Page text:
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Docker acquires Orchard, SAP supports OpenStack, ODF and more | Opensource.com
Docker acquires Orchard, SAP supports OpenStack, ODF and more
Open source news for your reading pleasure.
July 19 - 25, 2014
In this week's edition of our open source news roundup, we take a look at Docker acquiring Orchard, SAP who will support Cloud Foundry and OpenStack, the UK government who made ODF its official document standard, and more!
Docker acquires Orchard
On Infoworld, Serdar Yegulalp starts his article "Docker acquires Orchard in a sign of rising ambitions" with the line, "One sure sign a company has arrived: It starts acquiring other companies." Orchard Laboratories Ltd. created one of the six Docker services, and also provides Fig, an open source tool to create isolated development environments.
As Serdar writes, "it is clear why Orchard and Fig attract Docker's attention." They're useful tools, but more important, they represent the expertise Docker wants in its team. The acquisition is the first concrete step in a direction to make it easier to build, ship, and run applications on Docker containers, says Scott Johnston, senior vice president of product at Docker.
SAP to support Cloud Foundry and OpenStack
On ZDnet, it was reported that SAP announced at OSCON that it will support two major open source projects: Pivotal's Cloud Foundry (PaaS) cloud and the OpenStack Foundation (IaaS) cloud. SAP will not only support the projects with money, but with contributions to the code. As Thomas Grassl, SAP's head of developer relations, says, "There are ideas in the works where we want to actively contribute, shape it, and work with the community. It's a good thing for us to do this through the joint community."
Bjoern Goerke, SAP SE's executive vice president of Products and Innovation Technology, also states: "The developer and open source community are key to breakthrough technology innovation." SAP will also certify its core application on Microsoft Azure.
UK government makes ODF its document standard
Important news in the government sector this week is the decision of the UK government to make ODF its official documents formats standard (ZDNet). You can also read more about this on Opensource.com, in an article with Paul Brownell of Red Hat.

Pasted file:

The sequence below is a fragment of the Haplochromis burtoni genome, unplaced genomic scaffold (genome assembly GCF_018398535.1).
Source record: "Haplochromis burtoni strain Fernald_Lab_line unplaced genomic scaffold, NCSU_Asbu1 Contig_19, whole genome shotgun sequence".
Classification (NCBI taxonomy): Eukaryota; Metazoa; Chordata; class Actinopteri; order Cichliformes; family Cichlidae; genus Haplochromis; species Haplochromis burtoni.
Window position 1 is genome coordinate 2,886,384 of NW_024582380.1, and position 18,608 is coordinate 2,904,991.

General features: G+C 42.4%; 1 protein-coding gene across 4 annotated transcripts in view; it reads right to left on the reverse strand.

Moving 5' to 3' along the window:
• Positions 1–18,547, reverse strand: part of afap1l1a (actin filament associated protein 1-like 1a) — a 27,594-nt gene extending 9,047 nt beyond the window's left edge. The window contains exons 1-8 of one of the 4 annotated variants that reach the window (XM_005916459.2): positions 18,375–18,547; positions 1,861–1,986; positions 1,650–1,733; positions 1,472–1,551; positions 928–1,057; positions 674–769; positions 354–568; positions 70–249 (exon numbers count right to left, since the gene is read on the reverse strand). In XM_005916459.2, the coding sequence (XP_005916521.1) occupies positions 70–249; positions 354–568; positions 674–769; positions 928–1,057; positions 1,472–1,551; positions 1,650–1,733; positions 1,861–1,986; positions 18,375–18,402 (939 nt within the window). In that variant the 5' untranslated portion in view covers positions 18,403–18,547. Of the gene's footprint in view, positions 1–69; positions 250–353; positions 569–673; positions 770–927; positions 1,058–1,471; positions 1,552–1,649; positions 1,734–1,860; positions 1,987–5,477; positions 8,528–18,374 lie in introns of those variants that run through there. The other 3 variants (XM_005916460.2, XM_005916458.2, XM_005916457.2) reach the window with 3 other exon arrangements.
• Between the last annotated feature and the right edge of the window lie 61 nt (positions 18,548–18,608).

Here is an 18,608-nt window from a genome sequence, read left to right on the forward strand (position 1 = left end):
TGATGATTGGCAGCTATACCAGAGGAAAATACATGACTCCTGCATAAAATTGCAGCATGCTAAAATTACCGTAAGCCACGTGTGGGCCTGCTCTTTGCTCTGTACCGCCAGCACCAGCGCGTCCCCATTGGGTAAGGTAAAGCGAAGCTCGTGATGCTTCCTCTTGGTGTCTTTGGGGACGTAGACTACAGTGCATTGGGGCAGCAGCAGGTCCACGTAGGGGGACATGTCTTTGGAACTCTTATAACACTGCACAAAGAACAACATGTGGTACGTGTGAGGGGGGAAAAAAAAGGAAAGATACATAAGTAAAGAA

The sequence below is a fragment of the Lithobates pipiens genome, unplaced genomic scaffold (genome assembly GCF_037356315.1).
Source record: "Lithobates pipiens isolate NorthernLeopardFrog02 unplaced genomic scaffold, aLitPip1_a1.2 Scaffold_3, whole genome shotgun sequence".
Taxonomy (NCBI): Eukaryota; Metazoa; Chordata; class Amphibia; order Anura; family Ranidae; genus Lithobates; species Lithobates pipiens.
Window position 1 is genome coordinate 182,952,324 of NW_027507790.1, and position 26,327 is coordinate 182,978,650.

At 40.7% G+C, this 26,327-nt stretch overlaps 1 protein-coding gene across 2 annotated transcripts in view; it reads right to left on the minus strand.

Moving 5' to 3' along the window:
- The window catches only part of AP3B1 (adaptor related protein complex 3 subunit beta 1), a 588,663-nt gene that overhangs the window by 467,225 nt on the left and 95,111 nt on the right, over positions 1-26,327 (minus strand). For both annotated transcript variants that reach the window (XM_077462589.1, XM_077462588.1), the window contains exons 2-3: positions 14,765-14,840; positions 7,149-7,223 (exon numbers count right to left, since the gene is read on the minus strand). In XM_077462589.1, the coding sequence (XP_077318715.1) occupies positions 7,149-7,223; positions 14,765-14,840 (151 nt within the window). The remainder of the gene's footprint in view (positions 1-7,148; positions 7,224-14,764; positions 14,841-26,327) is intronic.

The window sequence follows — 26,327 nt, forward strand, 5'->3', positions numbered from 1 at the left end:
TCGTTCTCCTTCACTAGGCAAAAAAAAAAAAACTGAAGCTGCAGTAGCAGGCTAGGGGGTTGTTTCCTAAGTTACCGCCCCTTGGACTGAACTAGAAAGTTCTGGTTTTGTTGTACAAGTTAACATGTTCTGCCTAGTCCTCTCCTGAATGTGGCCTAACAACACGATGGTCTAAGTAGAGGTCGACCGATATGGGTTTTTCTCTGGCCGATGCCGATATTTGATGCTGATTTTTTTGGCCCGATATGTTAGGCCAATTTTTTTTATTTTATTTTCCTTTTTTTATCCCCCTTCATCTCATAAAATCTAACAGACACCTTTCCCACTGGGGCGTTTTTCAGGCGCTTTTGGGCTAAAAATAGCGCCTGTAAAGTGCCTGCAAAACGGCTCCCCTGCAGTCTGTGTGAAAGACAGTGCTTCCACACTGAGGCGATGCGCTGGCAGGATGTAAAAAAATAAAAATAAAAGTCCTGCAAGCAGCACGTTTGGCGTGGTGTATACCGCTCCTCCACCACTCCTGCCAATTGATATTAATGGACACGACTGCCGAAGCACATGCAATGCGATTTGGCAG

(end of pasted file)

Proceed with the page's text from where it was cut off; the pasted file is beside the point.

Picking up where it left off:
The selected standards are PDF/A or HTML for viewing government documents, and ODF for sharing or collaborating on government documents. According to Francis Maude, UK Minister for the Cabinet Office, this decision was made because "open standards will reduce their costs and make it easier to work with government." Italo Vignoli, one of the founders of the Document Foundation, said in an interview at OSCON, "The UK decision will give users the freedom to use either Microsoft Office or open source programs such as LibreOffice." Will Google Docs follow, with adding support to ODF?
Microsoft bring more open source to Azure
As reported on TechCrunch, Microsoft announced at OSCON that they've formed partnerships with Packer.io and OpenNebula. These partnerships will bring developers more open source support on Microsoft's Azure.
Packer is an open source tool for creating identical machine images (operating systems) for multiple platforms from a single source configuration. OpenNebula provides management of virtualized data centers to enable on-premise IaaS clouds. Microsoft continues to expand into the open source ecosystem, with its Open Technologies subsidiary which has grown to over 200 engineers working on a variety of projects.
Geneva and Toulouse move to open source
At the Open source observatory, Gijs Hillenius covered in two articles how two cities moved to open source. The city of Geneva, Switzerland, switches to free software. All primary and secondary public schools in the Swiss canton of Geneva will be switching to Ubuntu Linux for PCs used by teachers and students. This switch involves a total of 190 schools. As the article states, it will make the PCs easier to use, and maintain.
The city of Toulouse, fourth largest city in France, will move to LibreOffice, saving one million euro. "Free software and open source in general is now an established part of the city’s comprehensive digital policy," reports the study. The city now has several websites, web application, and intranet portals that are supported by free software. This move is part of the city's IT strategy. You can read more about it in the study.
In other news...
- Mozilla releases Firefox 31
- Managing open source code requires willingness and process
- How standardized open source products are key to avoid lock-in
- Realm, an open source mobile database for iOS
- Cloudbreak, New Hadoop as a Service API, goes beta
OSCON, and your open source news break
Don't forget to check on our own Jason and Jen, who were at OSCON this week and live blogged the key notes for day 1, day 2 and day 3. You can also check out the Opensource.com photo stream on Facebook for OSCON photos.